Happy times for Hot Water Music
Punk-rooted band finds recording latest album harmonious experience
Friday, February 8, 2013
If You Go
What: Hot Water Music, in concert.
When: 7 p.m. Feb. 8.
Where: Hawthorne Theatre, 3862 S.E. Hawthorne Blvd., Portland.
Cost: $18-$20 through Cascade Tickets, 855-227-8499.
Information: 503-233-7100 or Hawthorne Theatre
The latest Hot Water Music album, "Exister," gave the band an experience it had never had on its previous seven studio albums.
"It was the only album where we didn't argue," singer/guitarist Chris Wollard said in an early January interview. "When we got done with the record, there was a moment, and we were all still smiling. Holy cow, we just finished that entire record and everybody's been smiling the whole time. Everybody's been happy the whole time. There have been no power struggles. There have been no arguments. Every idea was welcomed, and every idea got tried -- and it was really great, because sometimes when you make a record, you leave that studio and you just feel spent."
The group, which started out in 1993 in Gainesville, Fla., had valid reasons to feel good about things after wrapping "Exister." It's one of the group's best and most varied albums.
Songs like "Traps," "Mainline" and the title track are prime examples of the urgent and catchy punk-rooted rock that has always been Hot Water Music's signature. But there are also more straight-ahead rock songs like "Boy, You're Gonna Hurt Someone" and "State Of Grace" that might represent musical risks for the band if they weren't so undeniably strong and even a cool, rather slow-burning rocker in "No End Left In Sight."
The harmony and happiness that defined the "Exister" sessions weren't the only things that were different about doing the latest album. The way many of the songs got written changed, largely because the four band members no longer all live in Gainesville. Singer/guitarist Chuck Ragan now lives in Northern California, while bassist Jason Black calls Seattle home. Wollard and drummer George Rebelo still live in Gainesville.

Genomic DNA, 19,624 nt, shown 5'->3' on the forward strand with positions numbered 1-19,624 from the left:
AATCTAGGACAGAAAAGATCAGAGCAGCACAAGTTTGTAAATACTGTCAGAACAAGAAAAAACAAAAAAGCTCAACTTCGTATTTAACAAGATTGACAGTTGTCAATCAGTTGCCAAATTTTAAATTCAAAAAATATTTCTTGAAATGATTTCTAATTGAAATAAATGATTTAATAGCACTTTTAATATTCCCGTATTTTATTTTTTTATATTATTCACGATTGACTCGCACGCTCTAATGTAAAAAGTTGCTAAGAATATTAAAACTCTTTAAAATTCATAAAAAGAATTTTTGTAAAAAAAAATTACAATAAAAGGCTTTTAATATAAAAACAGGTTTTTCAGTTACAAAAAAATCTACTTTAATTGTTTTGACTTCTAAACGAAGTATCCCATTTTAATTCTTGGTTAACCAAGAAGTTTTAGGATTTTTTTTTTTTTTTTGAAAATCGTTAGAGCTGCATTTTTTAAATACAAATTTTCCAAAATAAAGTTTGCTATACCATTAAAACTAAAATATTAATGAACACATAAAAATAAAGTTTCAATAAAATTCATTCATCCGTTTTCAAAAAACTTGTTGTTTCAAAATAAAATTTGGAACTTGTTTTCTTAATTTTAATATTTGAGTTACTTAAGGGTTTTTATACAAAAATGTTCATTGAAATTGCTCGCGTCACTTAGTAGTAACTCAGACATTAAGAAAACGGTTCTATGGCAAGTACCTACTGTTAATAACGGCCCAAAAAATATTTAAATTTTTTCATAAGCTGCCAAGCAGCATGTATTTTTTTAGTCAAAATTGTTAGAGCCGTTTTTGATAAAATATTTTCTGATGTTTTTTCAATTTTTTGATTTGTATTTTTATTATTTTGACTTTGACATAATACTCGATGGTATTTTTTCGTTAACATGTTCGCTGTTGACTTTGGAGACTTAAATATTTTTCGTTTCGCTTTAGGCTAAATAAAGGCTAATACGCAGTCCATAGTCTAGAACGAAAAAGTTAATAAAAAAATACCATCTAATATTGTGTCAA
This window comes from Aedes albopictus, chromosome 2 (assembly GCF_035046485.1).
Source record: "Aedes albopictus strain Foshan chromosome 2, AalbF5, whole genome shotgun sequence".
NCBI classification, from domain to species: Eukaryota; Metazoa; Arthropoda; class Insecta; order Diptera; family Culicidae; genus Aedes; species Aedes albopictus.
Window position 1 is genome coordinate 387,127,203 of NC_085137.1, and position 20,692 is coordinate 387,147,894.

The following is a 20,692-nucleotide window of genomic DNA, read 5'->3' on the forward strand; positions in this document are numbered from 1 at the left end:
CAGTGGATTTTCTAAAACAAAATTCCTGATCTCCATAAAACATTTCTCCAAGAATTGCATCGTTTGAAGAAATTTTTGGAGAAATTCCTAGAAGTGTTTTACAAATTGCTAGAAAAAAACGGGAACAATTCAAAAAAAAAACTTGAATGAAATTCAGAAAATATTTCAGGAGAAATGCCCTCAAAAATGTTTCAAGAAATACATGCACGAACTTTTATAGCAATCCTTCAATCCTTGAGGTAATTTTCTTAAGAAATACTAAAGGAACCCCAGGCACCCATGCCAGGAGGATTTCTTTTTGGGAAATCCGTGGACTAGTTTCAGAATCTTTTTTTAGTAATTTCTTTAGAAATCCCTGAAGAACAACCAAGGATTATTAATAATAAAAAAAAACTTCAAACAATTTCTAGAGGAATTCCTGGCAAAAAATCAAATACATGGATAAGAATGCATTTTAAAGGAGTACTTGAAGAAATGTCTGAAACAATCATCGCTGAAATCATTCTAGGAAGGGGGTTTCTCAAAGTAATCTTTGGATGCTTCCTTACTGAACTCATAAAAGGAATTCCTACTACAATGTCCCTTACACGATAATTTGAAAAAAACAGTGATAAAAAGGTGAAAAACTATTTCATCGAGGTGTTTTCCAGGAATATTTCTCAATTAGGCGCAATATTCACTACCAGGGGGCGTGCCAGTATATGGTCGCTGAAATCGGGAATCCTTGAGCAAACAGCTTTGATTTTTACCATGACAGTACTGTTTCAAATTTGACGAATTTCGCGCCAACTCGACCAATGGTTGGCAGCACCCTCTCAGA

Where in the past the band usually got together in Gainesville to jam and write its songs, the band members by necessity wrote more individually for "Exister."
"I was writing at home, doing little demos," Wollard said. "Chuck was doing the same thing. Jason was writing music and sending it out to everybody. We still had a few (songs) that tended to get put together by everybody, but it was different. In the old days, you had an idea and you were going to see the guys the next day. So you just go out there and go, 'Hey, what do you think about something like this?' And you get a straight answer super quick. This way was, it was a little tougher for us just because you're working on a song maybe for a month before you have a chance to play it for somebody else. So it's a little nerve wracking. You're like, 'Man, I don't want to spend a bunch of time on an idea if nobody likes it.' But you just have to check yourself at that point and have a little faith in what you're doing."
The recording itself was different, as well. For the first time, Hot Water Music worked with producers Bill Stevenson (of the punk bands the Descendents and All) and Jason Livermore at their studio, the Blasting Room, in Ft. Collins, Colo. The group also recorded most of "Exister" live in the studio -- something the band hadn't done often.
"That was all different, working with Bill Stevenson and Jason Livermore," Wollard said. "Those guys are incredible. As engineers and as producers, I don't know, it just went super smooth. And we had never worked with them before, so it could have gone either way."
For all the things that were different about "Exister," in one important respect, the project reminded Wollard of the band's earliest albums when there were no expectations for the band and no certain sound that the band was expected to have.
"We just got to a point (going into "Exister") where it was like we don't really care what you think," he said. "We're not doing it (the album) for anybody else. We're not doing it to prove anything to anybody else. We just want to make a record because we like playing music together. That really is how the band got started."
That stubborn independent streak and the friendships within the band have only become stronger over a two-decade history that has seen the band survive a pair of temporary breakups -- one in 1998 and the other in 2006 -- and earn a place as one of rock's most respected punk-rooted bands.
The group has also decided that whatever tours or recording projects the group did, they have to be fun.
"It was let's just do whatever feels good," Wollard said. "Let's just make sure we're all on the same page and really cool with everything."
Hot Water Music will be trying to keep the good times rolling on the road.
"This tour we're headliners, so we can kind of play however long we want to," Wollard said. "I wouldn't expect any two-hour sets. There's only so long that you can keep screaming. But probably we'll be doing five or six songs off of the new album and a lot of just different old stuff."